Yarn mystery still to be unravelled

The elusive yarn bomber answers some burning questions

Image courtesy of flagelknittingfiles.blogspot.com

By: Ana Staskevich, Staff Writer

SFU has been a surprising target for quite a few “knit graffiti” pieces. Knit graffiti, also known as yarn bombing, is often described as a new installation of street art. Instead of painting objects, one knits or crochets to create colourful, entertaining displays. This type of art is meant to decorate streetscapes, drawing attention to the aesthetics that can also be used to promote types of activism.

In the recent past, SFU has had a few of its notable art pieces “yarn-bombed,” such as the “On the Beach” statue. The statue definitely benefitted from the bright colors, as the reds and pinks created a fun contrast against the pale texture of the stone. Maybe not the most expected piece to get yarn-bombed, but it was definitely noticeable!

Image courtesy of flagelknittingfiles.blogspot.com

The infamous avocado sculpture also fell victim to yarn bombing years ago, along with the Terry Fox statue in the Academic Quadrangle garden, which sported a crocheted headband for a little while.

As far as we can tell, SFU has been the perfect place for yarn bombers to unleash their creativity. That’s why it was a pleasant surprise to see that in recent months, new yarn-bombing pieces have started popping up all over campus.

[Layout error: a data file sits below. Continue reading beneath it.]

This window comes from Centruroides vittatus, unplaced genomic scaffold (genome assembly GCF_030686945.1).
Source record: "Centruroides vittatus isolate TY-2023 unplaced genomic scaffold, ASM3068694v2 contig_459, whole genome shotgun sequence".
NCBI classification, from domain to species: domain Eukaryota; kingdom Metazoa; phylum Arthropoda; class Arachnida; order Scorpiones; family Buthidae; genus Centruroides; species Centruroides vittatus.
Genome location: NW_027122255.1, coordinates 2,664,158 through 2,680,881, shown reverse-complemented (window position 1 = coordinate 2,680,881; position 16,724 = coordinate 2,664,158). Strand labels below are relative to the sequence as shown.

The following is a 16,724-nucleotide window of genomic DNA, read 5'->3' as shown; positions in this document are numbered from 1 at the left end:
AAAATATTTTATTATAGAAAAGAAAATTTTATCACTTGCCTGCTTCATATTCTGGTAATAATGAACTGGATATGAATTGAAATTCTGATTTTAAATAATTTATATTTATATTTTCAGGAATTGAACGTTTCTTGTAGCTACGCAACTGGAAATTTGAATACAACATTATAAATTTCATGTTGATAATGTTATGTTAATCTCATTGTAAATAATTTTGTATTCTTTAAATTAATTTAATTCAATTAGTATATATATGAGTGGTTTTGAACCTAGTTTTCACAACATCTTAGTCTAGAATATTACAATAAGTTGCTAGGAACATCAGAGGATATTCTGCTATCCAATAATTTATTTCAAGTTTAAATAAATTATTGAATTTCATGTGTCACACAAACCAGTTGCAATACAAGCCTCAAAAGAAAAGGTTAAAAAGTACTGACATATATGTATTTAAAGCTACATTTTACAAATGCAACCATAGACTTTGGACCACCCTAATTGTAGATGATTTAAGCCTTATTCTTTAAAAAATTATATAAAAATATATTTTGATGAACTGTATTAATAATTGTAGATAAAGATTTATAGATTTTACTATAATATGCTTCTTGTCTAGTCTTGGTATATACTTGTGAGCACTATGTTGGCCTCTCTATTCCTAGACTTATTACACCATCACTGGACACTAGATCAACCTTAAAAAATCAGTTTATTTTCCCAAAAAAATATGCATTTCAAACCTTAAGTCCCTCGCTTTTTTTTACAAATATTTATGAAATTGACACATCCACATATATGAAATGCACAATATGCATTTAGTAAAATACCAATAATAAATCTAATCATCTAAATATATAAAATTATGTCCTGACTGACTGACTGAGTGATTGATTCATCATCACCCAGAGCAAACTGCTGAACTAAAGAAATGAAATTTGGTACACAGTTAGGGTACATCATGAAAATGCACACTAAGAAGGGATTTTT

Fortunately, we were able to get in contact with the elusive Yarn Bomber that is responsible for these displays. While respecting their anonymity, we decided to conduct an interview to get answers to some of our burning questions.

Q: What gives you inspiration for your projects?

A: Mostly the Internet. Some people undertake incredible yarn-bombing projects, and I find a lot of inspiration in those. When I see certain art pieces at SFU or fixtures that people may ignore, like payphones, I really want to add to them so people are drawn or redrawn to them. There’s a lot of beautiful art at all three SFU campuses, but I feel like people don’t notice it. I want to add something colourful and new to art pieces so that people will notice them, maybe even for the first time. If people are surprised and amused by the yarn bombs, then I think the time I put into them is worth it.

Q: What type of yarn do you use?

A: Acrylic yarn, usually from Michaels.

Q: What got you interested in doing yarn bombing?

A: There’s a free book library near my apartment. One day, I found a book called Yarn Bombing: The Art of Crochet and Knit Graffiti by Mandy Moore and Lianne Prain (who is also an SFU alumna). I had recently learned to crochet, but had never heard of yarn bombing before. The book gave me so many ideas for ways to brighten up different spaces. I immediately thought of SFU Burnaby, and how drab our campus is. I thought it would be cool to bring some colour and life to it.

Q: Any hints for future locations?

A: I haven’t planned any yet, unfortunately. The Terry Fox statue has been on my bucket list for a while, but I know other people love to dress him up already. I might bring some yarn graffiti to the Burnaby campus bus loops and other art pieces on campus.

The identity of this secret Yarn Bomber remains a mystery, and it goes without saying that we may never find out. However, that shouldn’t stop us from enjoying their masterpieces and anticipating their future creations!

There are quite a few yarn-bombing sites still around, and we encourage you to check them out for yourselves! One of the crochet displays is located on the payphone in MBC, and the other one is located on the payphone in the AQ, right by Mackenzie Cafe.